Although he was lauded in the esoteric sci-fi world, his books never achieved mainstream success and, in an almost conspiratorial twist of ‘fate’, he died of a stroke in March 1982, three months before the release of Blade Runner. PKD’s cinematic legacy is found not only in specific adaptations, but a wider saturation of his ideas through contemporary postmodern film aesthetics. David Cronenburg, The Wachowskis, David Fincher, Spike Jonze, Michel Gondry and Christopher Nolan are just a few directors clearly influenced by the author’s writing.

In exalting such a visionary mind and its influence on contemporary cinema, however, a cautioning question somewhat inconveniently comes to mind. Why do so many PKD adaptations fail to live up to the intelligence, acerbic wit, strange imaginativeness or political insight of his original texts? For it is my contention that, even in the best examples of PKD-inspired cinema, much of the heteroclite themes, astute social representations and ambivalent outcomes are at best smoothed out, at worse omitted.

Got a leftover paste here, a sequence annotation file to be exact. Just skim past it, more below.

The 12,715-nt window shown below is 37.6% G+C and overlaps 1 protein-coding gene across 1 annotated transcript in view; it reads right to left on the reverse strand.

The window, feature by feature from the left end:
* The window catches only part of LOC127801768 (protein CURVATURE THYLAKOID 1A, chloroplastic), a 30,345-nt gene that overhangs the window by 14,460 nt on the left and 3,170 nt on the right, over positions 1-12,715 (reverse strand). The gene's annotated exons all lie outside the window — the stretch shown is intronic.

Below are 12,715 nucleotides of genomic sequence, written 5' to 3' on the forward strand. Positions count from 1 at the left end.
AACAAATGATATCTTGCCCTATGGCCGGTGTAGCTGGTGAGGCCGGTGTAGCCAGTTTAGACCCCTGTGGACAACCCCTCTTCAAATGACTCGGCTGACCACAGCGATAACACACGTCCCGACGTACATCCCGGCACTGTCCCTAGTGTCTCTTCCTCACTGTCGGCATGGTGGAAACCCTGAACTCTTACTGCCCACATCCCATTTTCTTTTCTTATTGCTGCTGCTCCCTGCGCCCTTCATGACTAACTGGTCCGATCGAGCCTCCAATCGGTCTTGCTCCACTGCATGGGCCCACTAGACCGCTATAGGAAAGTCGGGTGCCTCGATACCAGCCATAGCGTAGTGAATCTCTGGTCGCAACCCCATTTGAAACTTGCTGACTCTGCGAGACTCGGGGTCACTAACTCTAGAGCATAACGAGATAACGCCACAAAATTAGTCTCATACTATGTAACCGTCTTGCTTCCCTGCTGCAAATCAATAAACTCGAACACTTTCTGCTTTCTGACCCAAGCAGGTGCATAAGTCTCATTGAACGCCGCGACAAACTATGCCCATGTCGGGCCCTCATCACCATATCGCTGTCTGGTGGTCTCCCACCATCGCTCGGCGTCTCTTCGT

Of course, in the era of the CGI-laden blockbuster the futuristic speculative fictions of PKD are easily co-opted into the testosterone infused visual spectacle of event cinema. For example, John Woo’s Paycheck (2003) and Lee Tamahori’s Next (2007) would be highly contemptuous if they weren’t so forgettable. Both films, like most PKD stories, have the seed of an interesting scenario which links allegorically to contemporary issues. The former deals with intellectual property rights and industrial espionage, with corporations protecting knowledge by wiping the memory of employees who work for them. The latter deals with a staple PKD trope: the ability to see into the future and its consequences for free will and moral decision-making. Yet the ideas behind both films, rather than being explored with any philosophical imagination, are simply used as the skeleton for a premise, largely overlooked in favour of a series of formulaic and largely uninvolving action scenes.